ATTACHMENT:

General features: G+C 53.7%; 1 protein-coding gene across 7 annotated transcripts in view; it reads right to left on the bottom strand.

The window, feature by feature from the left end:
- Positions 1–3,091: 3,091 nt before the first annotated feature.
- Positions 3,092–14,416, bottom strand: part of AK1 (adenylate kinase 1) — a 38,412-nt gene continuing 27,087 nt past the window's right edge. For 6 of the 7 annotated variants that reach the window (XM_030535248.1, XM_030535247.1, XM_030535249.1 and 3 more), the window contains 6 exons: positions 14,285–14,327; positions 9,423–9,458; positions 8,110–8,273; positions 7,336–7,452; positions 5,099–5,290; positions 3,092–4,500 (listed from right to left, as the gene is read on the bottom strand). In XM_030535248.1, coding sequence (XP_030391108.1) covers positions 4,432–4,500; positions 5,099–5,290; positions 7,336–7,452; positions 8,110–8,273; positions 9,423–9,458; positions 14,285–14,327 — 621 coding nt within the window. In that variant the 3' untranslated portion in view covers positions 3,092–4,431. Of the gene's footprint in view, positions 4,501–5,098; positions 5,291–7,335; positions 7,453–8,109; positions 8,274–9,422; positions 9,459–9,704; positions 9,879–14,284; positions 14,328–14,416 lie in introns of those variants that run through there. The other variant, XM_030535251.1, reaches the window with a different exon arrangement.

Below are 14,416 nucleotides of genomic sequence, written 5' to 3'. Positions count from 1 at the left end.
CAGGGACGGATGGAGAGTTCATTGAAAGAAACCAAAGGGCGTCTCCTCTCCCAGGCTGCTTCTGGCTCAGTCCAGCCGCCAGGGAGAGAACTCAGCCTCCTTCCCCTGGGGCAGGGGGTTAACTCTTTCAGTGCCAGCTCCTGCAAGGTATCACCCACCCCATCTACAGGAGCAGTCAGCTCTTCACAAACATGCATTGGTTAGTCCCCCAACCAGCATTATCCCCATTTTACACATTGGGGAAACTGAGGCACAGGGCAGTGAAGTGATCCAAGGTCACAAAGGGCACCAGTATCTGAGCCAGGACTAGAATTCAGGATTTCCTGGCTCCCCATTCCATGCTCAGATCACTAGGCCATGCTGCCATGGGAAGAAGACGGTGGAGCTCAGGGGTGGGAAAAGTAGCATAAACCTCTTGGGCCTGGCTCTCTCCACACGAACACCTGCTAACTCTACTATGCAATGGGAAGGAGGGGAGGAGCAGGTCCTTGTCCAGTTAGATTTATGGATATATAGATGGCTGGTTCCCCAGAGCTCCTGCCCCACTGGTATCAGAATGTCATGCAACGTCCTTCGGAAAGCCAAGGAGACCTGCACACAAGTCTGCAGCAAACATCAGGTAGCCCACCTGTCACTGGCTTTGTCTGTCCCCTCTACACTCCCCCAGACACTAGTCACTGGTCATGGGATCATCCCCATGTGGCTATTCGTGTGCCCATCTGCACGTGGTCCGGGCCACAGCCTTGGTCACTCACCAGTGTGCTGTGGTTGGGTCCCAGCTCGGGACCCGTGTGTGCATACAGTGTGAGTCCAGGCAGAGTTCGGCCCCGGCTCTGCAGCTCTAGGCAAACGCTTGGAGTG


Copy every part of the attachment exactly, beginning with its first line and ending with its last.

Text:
General features: G+C 53.7%; 1 protein-coding gene across 7 annotated transcripts in view; it reads right to left on the bottom strand.

The window, feature by feature from the left end:
- Positions 1–3,091: 3,091 nt before the first annotated feature.
- Positions 3,092–14,416, bottom strand: part of AK1 (adenylate kinase 1) — a 38,412-nt gene continuing 27,087 nt past the window's right edge. For 6 of the 7 annotated variants that reach the window (XM_030535248.1, XM_030535247.1, XM_030535249.1 and 3 more), the window contains 6 exons: positions 14,285–14,327; positions 9,423–9,458; positions 8,110–8,273; positions 7,336–7,452; positions 5,099–5,290; positions 3,092–4,500 (listed from right to left, as the gene is read on the bottom strand). In XM_030535248.1, coding sequence (XP_030391108.1) covers positions 4,432–4,500; positions 5,099–5,290; positions 7,336–7,452; positions 8,110–8,273; positions 9,423–9,458; positions 14,285–14,327 — 621 coding nt within the window. In that variant the 3' untranslated portion in view covers positions 3,092–4,431. Of the gene's footprint in view, positions 4,501–5,098; positions 5,291–7,335; positions 7,453–8,109; positions 8,274–9,422; positions 9,459–9,704; positions 9,879–14,284; positions 14,328–14,416 lie in introns of those variants that run through there. The other variant, XM_030535251.1, reaches the window with a different exon arrangement.

Below are 14,416 nucleotides of genomic sequence, written 5' to 3'. Positions count from 1 at the left end.
CAGGGACGGATGGAGAGTTCATTGAAAGAAACCAAAGGGCGTCTCCTCTCCCAGGCTGCTTCTGGCTCAGTCCAGCCGCCAGGGAGAGAACTCAGCCTCCTTCCCCTGGGGCAGGGGGTTAACTCTTTCAGTGCCAGCTCCTGCAAGGTATCACCCACCCCATCTACAGGAGCAGTCAGCTCTTCACAAACATGCATTGGTTAGTCCCCCAACCAGCATTATCCCCATTTTACACATTGGGGAAACTGAGGCACAGGGCAGTGAAGTGATCCAAGGTCACAAAGGGCACCAGTATCTGAGCCAGGACTAGAATTCAGGATTTCCTGGCTCCCCATTCCATGCTCAGATCACTAGGCCATGCTGCCATGGGAAGAAGACGGTGGAGCTCAGGGGTGGGAAAAGTAGCATAAACCTCTTGGGCCTGGCTCTCTCCACACGAACACCTGCTAACTCTACTATGCAATGGGAAGGAGGGGAGGAGCAGGTCCTTGTCCAGTTAGATTTATGGATATATAGATGGCTGGTTCCCCAGAGCTCCTGCCCCACTGGTATCAGAATGTCATGCAACGTCCTTCGGAAAGCCAAGGAGACCTGCACACAAGTCTGCAGCAAACATCAGGTAGCCCACCTGTCACTGGCTTTGTCTGTCCCCTCTACACTCCCCCAGACACTAGTCACTGGTCATGGGATCATCCCCATGTGGCTATTCGTGTGCCCATCTGCACGTGGTCCGGGCCACAGCCTTGGTCACTCACCAGTGTGCTGTGGTTGGGTCCCAGCTCGGGACCCGTGTGTGCATACAGTGTGAGTCCAGGCAGAGTTCGGCCCCGGCTCTGCAGCTCTAGGCAAACGCTTGGAGTG